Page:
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Longmont dance teacher honored as Legend of Dance

Leise is awarded the prestige for her four decades teaching adults and children dance.

Louise Leise, owner and artistic director of Longmont’s Dance Dimensions, will be inducted into The Dance Archive’s Legends of Dance this weekend for her instructor career.

The Dance Archive, a branch within the University of Denver’s Special Collections and Archive, honored Leise on Oct. 16 with the Legend of Dance title. The twofold event celebrates 50 years of The Dance Archive and featured dance performances at Cleo Parker Robinson Dance in Denver. Recorded interviews of the honorees premiered at the event and are documented in The Dance Archive’s collections.

“It is a great honor. There are lots of great dance educators in Colorado,” Leise said.

Leise is awarded the prestige for her four decades teaching adults and children dance, which was largely spent in Longmont. After three years directing the city of Boulder’s Parks and Recreation dance program, expanding the small curriculum to 400 students, Leise founded Dance Dimensions in downtown Longmont in 1985.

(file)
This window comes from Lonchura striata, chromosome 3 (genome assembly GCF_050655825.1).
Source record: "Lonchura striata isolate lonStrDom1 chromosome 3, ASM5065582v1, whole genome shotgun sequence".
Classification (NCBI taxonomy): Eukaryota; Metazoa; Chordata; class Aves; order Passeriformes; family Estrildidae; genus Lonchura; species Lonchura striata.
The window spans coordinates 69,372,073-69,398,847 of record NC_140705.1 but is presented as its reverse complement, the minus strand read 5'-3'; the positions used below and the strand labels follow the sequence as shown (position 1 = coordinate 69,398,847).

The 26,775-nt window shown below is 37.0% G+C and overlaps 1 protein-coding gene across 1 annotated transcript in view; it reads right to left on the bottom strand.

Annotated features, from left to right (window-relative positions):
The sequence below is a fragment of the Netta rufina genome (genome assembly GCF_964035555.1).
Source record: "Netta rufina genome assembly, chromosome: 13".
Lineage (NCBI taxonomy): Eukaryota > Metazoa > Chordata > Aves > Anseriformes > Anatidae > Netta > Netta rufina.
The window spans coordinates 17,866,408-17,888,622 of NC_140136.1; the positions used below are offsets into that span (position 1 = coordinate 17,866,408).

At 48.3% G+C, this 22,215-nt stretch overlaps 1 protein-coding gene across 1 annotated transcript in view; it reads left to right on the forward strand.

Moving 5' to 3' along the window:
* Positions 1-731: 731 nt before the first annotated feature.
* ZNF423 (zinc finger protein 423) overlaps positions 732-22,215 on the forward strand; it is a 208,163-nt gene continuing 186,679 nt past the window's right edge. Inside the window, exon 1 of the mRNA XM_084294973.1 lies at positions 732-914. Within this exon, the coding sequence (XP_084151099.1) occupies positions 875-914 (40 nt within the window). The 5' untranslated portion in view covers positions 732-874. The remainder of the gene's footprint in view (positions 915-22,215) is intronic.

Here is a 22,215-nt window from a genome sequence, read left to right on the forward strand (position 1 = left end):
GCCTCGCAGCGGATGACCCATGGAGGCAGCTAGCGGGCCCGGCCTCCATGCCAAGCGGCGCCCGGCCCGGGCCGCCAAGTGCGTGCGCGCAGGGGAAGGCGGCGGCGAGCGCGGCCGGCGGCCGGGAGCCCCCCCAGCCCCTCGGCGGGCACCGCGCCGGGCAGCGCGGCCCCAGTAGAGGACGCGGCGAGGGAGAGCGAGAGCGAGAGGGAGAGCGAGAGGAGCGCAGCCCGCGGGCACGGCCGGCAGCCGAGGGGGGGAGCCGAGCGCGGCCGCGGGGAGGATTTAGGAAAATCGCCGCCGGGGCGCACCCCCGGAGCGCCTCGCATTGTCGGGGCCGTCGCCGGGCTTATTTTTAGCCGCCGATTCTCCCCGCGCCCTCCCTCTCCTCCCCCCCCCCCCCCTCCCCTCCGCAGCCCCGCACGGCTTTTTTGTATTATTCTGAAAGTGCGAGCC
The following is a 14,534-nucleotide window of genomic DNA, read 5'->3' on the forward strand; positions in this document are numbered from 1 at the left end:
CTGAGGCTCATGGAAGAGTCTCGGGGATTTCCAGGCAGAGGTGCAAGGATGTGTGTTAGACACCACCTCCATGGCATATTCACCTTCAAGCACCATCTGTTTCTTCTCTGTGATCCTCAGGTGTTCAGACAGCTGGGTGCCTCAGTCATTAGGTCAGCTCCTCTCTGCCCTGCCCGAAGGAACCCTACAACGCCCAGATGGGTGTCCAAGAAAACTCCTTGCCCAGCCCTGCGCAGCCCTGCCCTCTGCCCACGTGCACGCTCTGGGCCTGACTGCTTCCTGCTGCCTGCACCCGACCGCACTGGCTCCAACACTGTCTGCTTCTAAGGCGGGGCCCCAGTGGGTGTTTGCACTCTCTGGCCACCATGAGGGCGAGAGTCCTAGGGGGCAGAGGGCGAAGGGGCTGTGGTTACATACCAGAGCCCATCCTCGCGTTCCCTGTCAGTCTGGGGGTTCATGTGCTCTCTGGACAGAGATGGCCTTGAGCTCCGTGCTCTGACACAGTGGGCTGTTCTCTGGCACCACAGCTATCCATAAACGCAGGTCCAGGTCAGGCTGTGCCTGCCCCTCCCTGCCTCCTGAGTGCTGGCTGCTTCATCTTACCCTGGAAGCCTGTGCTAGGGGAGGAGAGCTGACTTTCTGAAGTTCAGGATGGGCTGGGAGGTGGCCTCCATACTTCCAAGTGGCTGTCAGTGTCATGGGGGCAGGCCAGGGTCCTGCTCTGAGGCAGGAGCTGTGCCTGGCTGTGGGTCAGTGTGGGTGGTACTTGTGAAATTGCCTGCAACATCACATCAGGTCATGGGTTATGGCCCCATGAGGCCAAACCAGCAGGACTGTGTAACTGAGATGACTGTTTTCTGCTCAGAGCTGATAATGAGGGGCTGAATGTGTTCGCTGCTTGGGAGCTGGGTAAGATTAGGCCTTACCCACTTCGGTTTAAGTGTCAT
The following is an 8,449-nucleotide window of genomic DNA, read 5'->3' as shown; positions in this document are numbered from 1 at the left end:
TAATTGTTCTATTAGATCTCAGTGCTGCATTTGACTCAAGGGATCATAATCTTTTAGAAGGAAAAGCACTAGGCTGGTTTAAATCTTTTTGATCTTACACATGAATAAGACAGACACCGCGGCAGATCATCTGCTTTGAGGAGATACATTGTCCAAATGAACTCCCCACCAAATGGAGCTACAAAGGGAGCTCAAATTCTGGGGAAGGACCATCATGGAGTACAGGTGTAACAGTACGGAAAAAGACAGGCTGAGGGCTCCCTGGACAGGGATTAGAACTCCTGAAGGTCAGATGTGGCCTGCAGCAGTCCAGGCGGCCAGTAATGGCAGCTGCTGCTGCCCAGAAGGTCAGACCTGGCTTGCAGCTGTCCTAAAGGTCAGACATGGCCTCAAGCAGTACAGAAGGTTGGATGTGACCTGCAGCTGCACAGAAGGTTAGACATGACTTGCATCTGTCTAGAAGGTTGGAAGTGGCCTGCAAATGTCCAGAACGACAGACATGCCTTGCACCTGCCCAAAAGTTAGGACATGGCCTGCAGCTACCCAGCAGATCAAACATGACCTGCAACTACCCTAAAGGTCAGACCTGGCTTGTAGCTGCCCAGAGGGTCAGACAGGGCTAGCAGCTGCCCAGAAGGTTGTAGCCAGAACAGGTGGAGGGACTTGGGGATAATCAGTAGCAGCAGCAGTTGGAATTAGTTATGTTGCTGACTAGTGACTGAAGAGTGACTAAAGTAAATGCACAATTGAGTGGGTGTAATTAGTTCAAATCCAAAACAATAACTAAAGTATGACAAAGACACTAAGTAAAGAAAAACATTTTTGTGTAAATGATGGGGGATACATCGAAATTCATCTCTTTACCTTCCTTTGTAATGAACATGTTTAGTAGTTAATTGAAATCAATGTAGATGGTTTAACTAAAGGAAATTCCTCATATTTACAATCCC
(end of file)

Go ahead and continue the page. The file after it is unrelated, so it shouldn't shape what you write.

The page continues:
During her time working for Boulder, Leise started thinking about expanding her reach. She said a dance student inspired her to look at Longmont.

“She kept saying, you know, Longmont really needs you, they need you here,” Leise said. “So, it took a while, but we did come up and look around and decided that yes, Longmont was a good community for us and it has been. It's been a great community.”

In its 37-year history Dance Dimensions has taught ages 3 and up jazz, tap, ballet, hip hop, contemporary dance and more. It holds studio classes along with providing programs through the city of Longmont.

Dance Dimensions teaches both recreationists and, competitors and students working towards a dance career. Its competition team Starbound, competes on regional and national stages. Alum of Dance Dimensions have gone on to perform internationally or on some of the most prominent gigs including the Radio City Rockettes, according to Leise.

Leise has watched kids grow up in the Dance Dimensions studios. The family business, which includes her two daughters as instructors and husband as the technical director, has also become a part of other families’ lives.

“We are now teaching the children of the children that we’ve had in the studio in the last 37 years. So that has been really just a wonderful experience to be able to have our kids from the past, and bringing in the future generations of dancers,” Leise said.


Ali Mai

About the Author: Ali Mai

Ali Mai is freelance writer and photographer, covering business for the Longmont Leader. She writes the weekly column "Longmont Local."
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